Obstacles To Reform

In "Our Twin Mission: The Shoring-Up Of Science And Society" (The Scientist, Dec. 9, 1991, page 11), Bassam Shakhashiri makes a good case for the need to improve science education. However, he does not come to grips with the major barrier that will prevent the achievement of his goals. This barrier is the public attitude toward education, particularly precollege education. Nothing of any overall significance is going to occur in education until this barrier is removed, or at least lowered. Th

E Sherburne
Feb 16, 1992
In "Our Twin Mission: The Shoring-Up Of Science And Society" (The Scientist, Dec. 9, 1991, page 11), Bassam Shakhashiri makes a good case for the need to improve science education. However, he does not come to grips with the major barrier that will prevent the achievement of his goals. This barrier is the public attitude toward education, particularly precollege education. Nothing of any overall significance is going to occur in education until this barrier is removed, or at least lowered.

The simple fact is that while most Americans may say that education is important, they do not like it very much. The bright kid is a "nerd." It is the football star who has status, not the valedictorian. The high achiever in a class is considered to be a trouble-maker for the rest. Parents don't like to have to nag students about study.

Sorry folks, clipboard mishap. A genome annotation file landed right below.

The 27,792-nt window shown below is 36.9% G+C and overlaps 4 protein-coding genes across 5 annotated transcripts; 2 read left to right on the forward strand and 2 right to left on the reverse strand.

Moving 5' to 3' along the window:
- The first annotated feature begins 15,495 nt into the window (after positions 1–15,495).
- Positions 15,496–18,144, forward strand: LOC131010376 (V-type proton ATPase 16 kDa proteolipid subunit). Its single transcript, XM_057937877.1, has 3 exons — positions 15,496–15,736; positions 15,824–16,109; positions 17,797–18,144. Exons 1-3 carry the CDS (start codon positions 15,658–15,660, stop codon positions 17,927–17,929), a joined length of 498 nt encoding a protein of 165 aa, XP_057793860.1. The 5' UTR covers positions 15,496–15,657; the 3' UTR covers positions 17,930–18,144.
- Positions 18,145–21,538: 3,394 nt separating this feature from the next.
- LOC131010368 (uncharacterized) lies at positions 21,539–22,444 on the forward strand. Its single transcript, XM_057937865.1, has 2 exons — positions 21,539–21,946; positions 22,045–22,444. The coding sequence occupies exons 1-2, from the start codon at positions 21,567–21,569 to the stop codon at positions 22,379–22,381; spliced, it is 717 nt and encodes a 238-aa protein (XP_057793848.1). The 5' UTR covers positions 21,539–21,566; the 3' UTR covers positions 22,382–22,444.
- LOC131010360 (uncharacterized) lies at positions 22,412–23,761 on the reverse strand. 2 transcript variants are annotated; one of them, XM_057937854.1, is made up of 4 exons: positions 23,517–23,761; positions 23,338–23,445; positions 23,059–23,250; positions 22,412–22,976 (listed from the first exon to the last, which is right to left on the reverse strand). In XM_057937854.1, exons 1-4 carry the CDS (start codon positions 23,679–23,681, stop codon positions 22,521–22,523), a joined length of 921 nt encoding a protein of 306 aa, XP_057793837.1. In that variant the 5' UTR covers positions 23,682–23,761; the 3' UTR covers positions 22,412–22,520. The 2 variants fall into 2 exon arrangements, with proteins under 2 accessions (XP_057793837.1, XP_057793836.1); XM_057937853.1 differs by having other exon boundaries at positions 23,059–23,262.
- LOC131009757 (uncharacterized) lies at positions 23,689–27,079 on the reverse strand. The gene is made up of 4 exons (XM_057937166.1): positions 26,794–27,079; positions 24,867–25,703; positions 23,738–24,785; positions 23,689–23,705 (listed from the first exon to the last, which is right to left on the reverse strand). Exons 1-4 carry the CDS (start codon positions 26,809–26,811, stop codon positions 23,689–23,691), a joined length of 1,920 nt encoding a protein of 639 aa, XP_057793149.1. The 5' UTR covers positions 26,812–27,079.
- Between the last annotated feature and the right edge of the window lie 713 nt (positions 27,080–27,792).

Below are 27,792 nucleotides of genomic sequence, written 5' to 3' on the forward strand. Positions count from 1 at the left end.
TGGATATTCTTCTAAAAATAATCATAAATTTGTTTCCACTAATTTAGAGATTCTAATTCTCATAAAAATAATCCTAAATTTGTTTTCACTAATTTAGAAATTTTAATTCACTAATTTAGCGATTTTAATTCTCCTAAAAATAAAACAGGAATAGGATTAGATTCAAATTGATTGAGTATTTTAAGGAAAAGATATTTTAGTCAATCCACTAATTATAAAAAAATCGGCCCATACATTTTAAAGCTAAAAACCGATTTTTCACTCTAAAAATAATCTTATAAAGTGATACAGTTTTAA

The negative attitude toward education has an important impact on student motivation. For motivation is not just something that comes from the teacher. It comes from outside the school: from parents; from peers; from the community; from television, books, and newspapers. For more than 30 years, we have been trying to improve science education while ignoring the dismotivating impact of the real world.

Without a massive change in attitude on the part of the American public, not much is going to happen as a result of educational reform. This is because student motivation is even more important than the curriculum. There is not much point in having a good curriculum if the student is not motivated to learn. And we cannot expect the teacher and an improved curriculum alone to provide the necessary motivation for the majority of students. A substantial proportion of such motivation must come from society.

The time has come for scientists and others interested in educational reform to recognize that a change in the attitude of the American public toward education is the key to success. Attitudinal reform is essential to achieve educational reform.

E.G. SHERBURNE JR.
Washington, D.C.